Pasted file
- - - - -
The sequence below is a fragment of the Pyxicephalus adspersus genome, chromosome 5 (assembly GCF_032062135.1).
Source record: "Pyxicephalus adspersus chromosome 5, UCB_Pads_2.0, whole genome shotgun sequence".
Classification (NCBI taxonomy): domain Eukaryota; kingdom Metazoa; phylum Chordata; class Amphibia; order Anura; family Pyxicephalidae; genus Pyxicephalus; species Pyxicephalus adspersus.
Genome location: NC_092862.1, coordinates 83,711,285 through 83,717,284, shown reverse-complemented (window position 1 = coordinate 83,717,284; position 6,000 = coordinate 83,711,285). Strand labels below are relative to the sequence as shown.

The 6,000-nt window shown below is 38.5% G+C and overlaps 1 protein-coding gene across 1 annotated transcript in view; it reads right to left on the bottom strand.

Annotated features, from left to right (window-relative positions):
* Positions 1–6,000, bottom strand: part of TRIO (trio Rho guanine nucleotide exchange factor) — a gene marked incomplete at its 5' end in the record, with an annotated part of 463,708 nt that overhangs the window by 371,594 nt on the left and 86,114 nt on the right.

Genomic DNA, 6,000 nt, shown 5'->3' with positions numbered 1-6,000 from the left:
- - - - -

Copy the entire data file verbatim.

The sequence below is a fragment of the Pyxicephalus adspersus genome, chromosome 5 (assembly GCF_032062135.1).
Source record: "Pyxicephalus adspersus chromosome 5, UCB_Pads_2.0, whole genome shotgun sequence".
Classification (NCBI taxonomy): domain Eukaryota; kingdom Metazoa; phylum Chordata; class Amphibia; order Anura; family Pyxicephalidae; genus Pyxicephalus; species Pyxicephalus adspersus.
Genome location: NC_092862.1, coordinates 83,711,285 through 83,717,284, shown reverse-complemented (window position 1 = coordinate 83,717,284; position 6,000 = coordinate 83,711,285). Strand labels below are relative to the sequence as shown.

The 6,000-nt window shown below is 38.5% G+C and overlaps 1 protein-coding gene across 1 annotated transcript in view; it reads right to left on the bottom strand.

Annotated features, from left to right (window-relative positions):
* Positions 1–6,000, bottom strand: part of TRIO (trio Rho guanine nucleotide exchange factor) — a gene marked incomplete at its 5' end in the record, with an annotated part of 463,708 nt that overhangs the window by 371,594 nt on the left and 86,114 nt on the right.

Genomic DNA, 6,000 nt, shown 5'->3' with positions numbered 1-6,000 from the left: